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1972 Olympics: The Munich Massacre

This video tells the story of “Black September,” when eleven Israeli athletes were held hostage and murdered at the 1972 Munich Olympics. Only 27 years after the Holocaust, in which some of these athletes’ families were killed, Jewish blood was once again spilled on German soil. The video explains the terrorists’ actions, the botched German rescue attempt, the international reaction and Israel’s response. Together with the educator’s guide, the video will encourage students to consider a pretty scary question: Does terrorism work? If so, how should the world respond to this?

Watch this video and use these prompts to teach students a new story or deepen their understanding of an event they thought they knew.

  • Review
  • Discussion
  • Activities
  • Reflection
  • Further Learning
  1. After the Israeli hostages were taken, did the Olympics continue or not?
  2. To what extent was the Israeli military included in saving the hostages?
  3. This was the first time Germany hosted the Olympics since:
    • 1918
    • 1936
    • 1950
    • 1967
  4. What is the name of the terrorist group that engaged in the Munich massacre?
    • Hezbollah
    • ISIL
    • Hamas
    • Palestinian Front for the Liberation of Palestine (PFLP)
  1. In a remarkable opportunity for Israel to simply be accepted as just “one of the nations,” Israel was singled out in the most visible way on the greatest world stage. Will the Jewish people ever be included as one of the nations, or are the Jews condemned to be a nation that dwells alone?
  2. The Olympics provided an audience for terrorism and through it, the whole world learned about the Palestinian cause. The one surviving kidnapper, Jamal Al Gashey, argued why he did what he did in an interview, saying:

    “I’m proud of what I did in Munich because it helped the Palestinian cause enormously… Before Munich the world had no idea about our struggle. But on that day the word Palestine was repeated all over the world.”

    In fact, two years after the massacre, Yasser Arafat, who endorsed the Munich operation, was received by the United Nations, shocking the world by saying:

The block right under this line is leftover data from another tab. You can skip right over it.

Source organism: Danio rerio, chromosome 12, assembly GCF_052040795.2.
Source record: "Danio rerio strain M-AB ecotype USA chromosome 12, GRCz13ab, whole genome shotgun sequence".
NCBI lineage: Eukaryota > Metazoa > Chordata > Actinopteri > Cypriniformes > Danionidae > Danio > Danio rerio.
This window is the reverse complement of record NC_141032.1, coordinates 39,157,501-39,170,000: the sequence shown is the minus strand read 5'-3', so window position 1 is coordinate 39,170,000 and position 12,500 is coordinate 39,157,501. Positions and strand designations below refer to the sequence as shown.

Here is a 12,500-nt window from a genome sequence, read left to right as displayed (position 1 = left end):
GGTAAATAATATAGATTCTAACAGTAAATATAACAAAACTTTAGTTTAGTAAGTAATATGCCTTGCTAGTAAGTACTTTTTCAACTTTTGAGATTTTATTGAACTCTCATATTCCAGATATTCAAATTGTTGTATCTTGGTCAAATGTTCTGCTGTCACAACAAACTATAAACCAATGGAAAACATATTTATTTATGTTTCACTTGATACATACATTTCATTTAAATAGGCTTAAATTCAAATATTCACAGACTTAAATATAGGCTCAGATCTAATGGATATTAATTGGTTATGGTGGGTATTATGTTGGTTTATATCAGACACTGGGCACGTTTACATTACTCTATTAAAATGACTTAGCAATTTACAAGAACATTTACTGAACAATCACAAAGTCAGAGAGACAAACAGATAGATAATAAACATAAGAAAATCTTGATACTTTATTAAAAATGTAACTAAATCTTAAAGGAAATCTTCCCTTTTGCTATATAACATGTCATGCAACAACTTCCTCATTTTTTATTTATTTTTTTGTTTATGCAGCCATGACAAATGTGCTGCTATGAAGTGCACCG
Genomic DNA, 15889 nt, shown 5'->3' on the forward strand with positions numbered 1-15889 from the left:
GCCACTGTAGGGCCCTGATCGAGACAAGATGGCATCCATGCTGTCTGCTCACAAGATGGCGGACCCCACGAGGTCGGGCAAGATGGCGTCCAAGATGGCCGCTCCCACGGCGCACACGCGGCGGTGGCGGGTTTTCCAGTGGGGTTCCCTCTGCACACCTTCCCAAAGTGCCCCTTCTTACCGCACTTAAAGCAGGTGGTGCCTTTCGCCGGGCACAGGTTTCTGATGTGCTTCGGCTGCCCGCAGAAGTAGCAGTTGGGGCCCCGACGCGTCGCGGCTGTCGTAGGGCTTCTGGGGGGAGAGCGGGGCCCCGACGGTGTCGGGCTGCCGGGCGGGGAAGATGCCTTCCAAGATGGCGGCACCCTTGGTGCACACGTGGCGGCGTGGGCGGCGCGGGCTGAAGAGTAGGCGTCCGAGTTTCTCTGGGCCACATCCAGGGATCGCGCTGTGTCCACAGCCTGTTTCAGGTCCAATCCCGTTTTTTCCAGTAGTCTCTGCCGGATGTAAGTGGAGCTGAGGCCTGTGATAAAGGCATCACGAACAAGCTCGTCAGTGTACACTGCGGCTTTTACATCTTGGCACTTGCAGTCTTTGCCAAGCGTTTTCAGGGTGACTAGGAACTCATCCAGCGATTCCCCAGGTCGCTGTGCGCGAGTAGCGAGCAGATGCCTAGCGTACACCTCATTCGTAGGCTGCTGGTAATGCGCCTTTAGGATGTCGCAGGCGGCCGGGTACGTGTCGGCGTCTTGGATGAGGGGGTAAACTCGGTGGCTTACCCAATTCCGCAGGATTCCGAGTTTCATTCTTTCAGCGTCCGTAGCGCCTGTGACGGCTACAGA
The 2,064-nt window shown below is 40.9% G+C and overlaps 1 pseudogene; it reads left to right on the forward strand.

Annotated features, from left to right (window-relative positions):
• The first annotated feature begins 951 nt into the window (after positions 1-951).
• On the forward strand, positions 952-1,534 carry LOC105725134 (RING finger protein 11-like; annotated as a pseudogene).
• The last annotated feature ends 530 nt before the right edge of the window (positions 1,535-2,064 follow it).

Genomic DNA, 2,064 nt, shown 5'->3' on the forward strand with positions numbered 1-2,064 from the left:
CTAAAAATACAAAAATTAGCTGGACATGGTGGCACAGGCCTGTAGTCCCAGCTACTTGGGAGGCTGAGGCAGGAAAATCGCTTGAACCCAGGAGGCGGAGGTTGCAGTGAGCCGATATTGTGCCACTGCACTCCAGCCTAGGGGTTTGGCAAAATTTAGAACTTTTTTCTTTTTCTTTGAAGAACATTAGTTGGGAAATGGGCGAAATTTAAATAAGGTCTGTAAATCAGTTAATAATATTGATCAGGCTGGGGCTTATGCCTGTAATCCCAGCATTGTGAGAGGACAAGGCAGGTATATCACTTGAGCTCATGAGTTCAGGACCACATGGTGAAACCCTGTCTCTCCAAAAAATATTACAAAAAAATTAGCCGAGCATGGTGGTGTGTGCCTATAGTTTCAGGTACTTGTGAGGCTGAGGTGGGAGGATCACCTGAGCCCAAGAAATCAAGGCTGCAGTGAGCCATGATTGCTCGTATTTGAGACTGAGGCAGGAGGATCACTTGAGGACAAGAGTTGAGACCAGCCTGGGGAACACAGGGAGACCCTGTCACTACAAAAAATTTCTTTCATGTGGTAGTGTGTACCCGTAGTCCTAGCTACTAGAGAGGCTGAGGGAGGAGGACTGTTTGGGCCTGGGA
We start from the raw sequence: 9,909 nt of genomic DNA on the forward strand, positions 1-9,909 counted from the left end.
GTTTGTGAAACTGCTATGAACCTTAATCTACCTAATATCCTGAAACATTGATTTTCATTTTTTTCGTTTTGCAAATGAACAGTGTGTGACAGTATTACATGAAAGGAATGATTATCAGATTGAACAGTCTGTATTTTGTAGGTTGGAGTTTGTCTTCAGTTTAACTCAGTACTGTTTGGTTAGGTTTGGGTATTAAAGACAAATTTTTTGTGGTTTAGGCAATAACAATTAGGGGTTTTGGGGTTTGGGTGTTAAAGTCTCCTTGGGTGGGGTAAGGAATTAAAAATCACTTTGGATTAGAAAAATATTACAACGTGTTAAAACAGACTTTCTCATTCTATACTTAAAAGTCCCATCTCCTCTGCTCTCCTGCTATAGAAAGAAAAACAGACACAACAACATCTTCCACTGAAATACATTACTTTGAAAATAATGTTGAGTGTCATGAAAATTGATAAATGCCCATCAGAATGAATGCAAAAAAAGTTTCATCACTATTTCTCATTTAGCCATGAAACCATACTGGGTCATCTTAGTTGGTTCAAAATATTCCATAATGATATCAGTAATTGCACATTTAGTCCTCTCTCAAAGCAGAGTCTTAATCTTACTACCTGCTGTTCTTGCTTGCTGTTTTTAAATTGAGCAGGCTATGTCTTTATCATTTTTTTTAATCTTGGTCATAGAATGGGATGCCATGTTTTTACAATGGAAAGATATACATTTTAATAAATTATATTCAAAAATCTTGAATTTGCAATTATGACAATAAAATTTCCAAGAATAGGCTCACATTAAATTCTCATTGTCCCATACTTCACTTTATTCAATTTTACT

“Today I have come bearing an olive branch and a freedom-fighter’s gun. Do not let the olive branch fall from my hand. I repeat: do not let the olive branch fall from my hand.”

    In the case of Munich, a terribly challenging question emerges: Does terrorism work?

  1. Discuss the following question in your class: “how should we respond to terrorism?”
  2. Play spectrum with your students. Designate one side of the room as agree and the other side as disagree. Have them stand along the spectrum where they most identify based on the following statements:
    • “terrorists should be entitled to due process”
    • “Terrorism works”
    • After moving to where they most agree, students should discuss why they chose that area with the other students there, and then open the conversation to the whole group to explain their stances. Students may change where they stand based on the conversation.
  3. Engage your students in an experiential learning activity around the theme of Self-Determination, a theme found in the accompanying video.
  4. Give your students our Kahoot on the Munich Massacre!
  1. In your estimation, when values like sanctity of life, revenge, human dignity, security and peace collide, which values yield and which values take precedence?
  2. Operation “Wrath of God,” in which Golda Meir approved the Mossad’s kidnapping and assassination of the perpetrators of the Munich Massacre, leads to the serious ethical questions of how to responsibly respond to a massacre of these proportions. Left-wing peace activist, Yossi Sarid, once said, “Terrorism is a dirty war and that is how it must be fought.” What’s your take?
  3. Does the story of Munich and the Israelis who were killed for “the sin of being Israeli Jews” make you feel more or less connected to the Israeli story?
  1. Francine Klagsbrun, Lioness: Golda Meir and the Nation of Israel, pp. 572-578
  2. Yehuda Avner, The Prime Ministers, chapter 19
  3. Video: PBS – Munich ‘72 and Beyond Documentary 2017, https://www.youtube.com/watch?v=O_GqJnXH5f8
  4. Sam Borden, “Long-Hidden Details Reveal Cruelty of 1972 Munich Attackers,” https://www.nytimes.com/2015/12/02/sports/long-hidden-details-reveal-cruelty-of-1972-munich-attackers.html
  5. Israel State Archives, “The Munich Massacre, 1972”
  6. Pierre Tristam, “Black September: The Jordanian-PLO Civil War of 1970,” https://www.thoughtco.com/black-september-jordanian-plo-civil-war-2353168

Experiential learning activity is available for this video

Experiential Learning is a proactive way to educate with a focus on reflection and can take place in any academic setting: day school, supplementary school, camp, youth group, synagogue, college campus or university. 

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